High blood pressure can do critical damage to your heart. But it affects other parts of the body, too, including the eyes. Believe it or not, when you don’t take care of your heart, you may be causing harm elsewhere, too. Here’s how blood pressure can affect your eyes.
High blood pressure can cause eye damage. | dimid_86/Getty Images
Hypertension damages blood vessels in the retina
When you have high blood pressure, it means the pressure of the blood pushing against your artery walls is greater than normal. This can be caused by several things, but it’s most commonly genetics or a high-sodium diet. When you eat too much sodium, your kidneys can’t filter your blood properly. As a result, the blood cells retain water, making it harder for them to push through your arteries. Your artery walls, similar to a muscle, get stronger and thicker to keep up with the harder work of pushing blood through. When the artery walls get too thick, they cause a blockage.
Your eyes are full of blood vessels. When you have hypertension, those blood vessels don’t function properly, leading to potentially severe eye damage.
It can lead to eye disease
The damage done to blood vessels in the eyes has a name: Hypertensive retinopathy. It occurs when the blood vessels near the retina are damaged. The retina is what helps focus images — it’s the backbone of how we see. If your hypertension isn’t treated, the eye disease will only get worse. Hypertensive retinopathy might not yield any symptoms at first — high blood pressure usually doesn’t show itself anywhere. But if you go for an eye exam, your doctor will likely discover it. He or she will examine the back of your eye ball and notice certain signs, such as narrowed blood vessels, spots on the retina, swelling of the retina and optic nerve, and bleeding toward the back of the eye.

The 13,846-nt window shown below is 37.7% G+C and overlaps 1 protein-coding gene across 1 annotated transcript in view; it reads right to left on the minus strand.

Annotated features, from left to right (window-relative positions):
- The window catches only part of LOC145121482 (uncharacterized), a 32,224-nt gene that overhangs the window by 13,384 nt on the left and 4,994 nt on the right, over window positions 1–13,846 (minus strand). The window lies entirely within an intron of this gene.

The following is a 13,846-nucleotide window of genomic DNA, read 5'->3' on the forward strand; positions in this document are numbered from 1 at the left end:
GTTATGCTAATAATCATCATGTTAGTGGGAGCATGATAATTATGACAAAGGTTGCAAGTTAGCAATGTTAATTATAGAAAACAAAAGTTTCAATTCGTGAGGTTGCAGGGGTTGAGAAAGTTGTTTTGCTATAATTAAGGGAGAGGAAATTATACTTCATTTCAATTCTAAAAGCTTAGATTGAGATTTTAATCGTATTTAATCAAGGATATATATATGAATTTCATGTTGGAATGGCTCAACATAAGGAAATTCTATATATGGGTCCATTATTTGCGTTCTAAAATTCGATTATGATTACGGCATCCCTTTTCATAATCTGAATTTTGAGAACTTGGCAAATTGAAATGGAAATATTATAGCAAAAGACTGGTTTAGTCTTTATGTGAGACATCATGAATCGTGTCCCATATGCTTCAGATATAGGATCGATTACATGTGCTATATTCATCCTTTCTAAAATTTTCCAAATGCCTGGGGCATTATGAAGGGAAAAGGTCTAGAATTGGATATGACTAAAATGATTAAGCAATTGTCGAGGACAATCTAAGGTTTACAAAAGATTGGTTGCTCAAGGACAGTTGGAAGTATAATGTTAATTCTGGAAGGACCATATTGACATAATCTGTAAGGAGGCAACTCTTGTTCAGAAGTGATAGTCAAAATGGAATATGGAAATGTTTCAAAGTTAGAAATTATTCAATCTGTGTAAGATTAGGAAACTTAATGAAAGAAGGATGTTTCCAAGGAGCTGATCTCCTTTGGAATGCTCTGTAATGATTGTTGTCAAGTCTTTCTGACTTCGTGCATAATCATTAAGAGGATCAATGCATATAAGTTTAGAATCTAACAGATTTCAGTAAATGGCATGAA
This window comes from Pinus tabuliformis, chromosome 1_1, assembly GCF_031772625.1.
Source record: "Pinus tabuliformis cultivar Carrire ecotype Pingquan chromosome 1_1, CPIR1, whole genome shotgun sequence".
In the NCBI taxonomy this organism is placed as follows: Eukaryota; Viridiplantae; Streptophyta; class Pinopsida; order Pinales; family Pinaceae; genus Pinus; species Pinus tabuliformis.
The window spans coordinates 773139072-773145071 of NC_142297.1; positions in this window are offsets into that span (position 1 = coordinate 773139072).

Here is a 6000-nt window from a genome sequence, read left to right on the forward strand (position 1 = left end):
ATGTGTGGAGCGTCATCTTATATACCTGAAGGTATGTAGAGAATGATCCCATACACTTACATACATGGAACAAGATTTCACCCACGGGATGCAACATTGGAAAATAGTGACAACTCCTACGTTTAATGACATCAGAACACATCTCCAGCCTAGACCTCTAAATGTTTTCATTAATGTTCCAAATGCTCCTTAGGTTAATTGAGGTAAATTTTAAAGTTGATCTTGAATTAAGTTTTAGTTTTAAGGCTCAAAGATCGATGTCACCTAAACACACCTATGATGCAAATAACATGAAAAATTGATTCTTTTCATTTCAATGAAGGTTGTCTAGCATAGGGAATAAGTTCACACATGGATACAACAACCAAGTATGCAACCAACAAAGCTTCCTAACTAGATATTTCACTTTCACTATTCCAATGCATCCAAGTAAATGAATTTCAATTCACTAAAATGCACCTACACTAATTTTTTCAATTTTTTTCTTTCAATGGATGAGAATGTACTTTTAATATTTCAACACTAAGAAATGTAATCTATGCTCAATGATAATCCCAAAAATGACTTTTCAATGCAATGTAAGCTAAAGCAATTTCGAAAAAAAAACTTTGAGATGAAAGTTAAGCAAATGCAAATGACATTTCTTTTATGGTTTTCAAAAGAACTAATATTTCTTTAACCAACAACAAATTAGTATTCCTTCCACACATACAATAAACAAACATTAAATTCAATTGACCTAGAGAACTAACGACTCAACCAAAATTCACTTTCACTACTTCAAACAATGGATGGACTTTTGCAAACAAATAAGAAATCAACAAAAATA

Eventually, vision loss can occur
If your hypertensive retinopathy is never treated, and you continue to have high blood pressure, it can result in permanent vision problems. Other eye problems, such as nerve damage and fluid buildup, also stem from high blood pressure and can lead to vision loss. If these diseases are left untreated, they eventually worsen to the point where the retina can no longer properly function.
Another problem that may come along with high blood pressure is a stroke. When you have a stroke, there is a blockage in the arteries that prevents oxygenated blood from getting to your brain. When this happens, the brain can’t function properly, and one common side effect is vision loss.
Through diet and exercise, you can keep your blood pressure stable
Even after you find out you have high blood pressure, there are plenty of ways to maintain it and prevent damage to your body. The most important things to do are eat a healthy diet and exercise frequently. Loading your body with high-sodium foods, such as fast food, fried food, and foods with added salt, is a big way to guarantee high blood pressure later in life. Fill your diet with fruits, vegetables, and lean protein. Make sure to exercise daily; take a walk to get your heart working. The heart is a muscle, which means it needs to be exercised in order to work its best. Preventing hypertension is possible if you take the right steps and form healthy habits.
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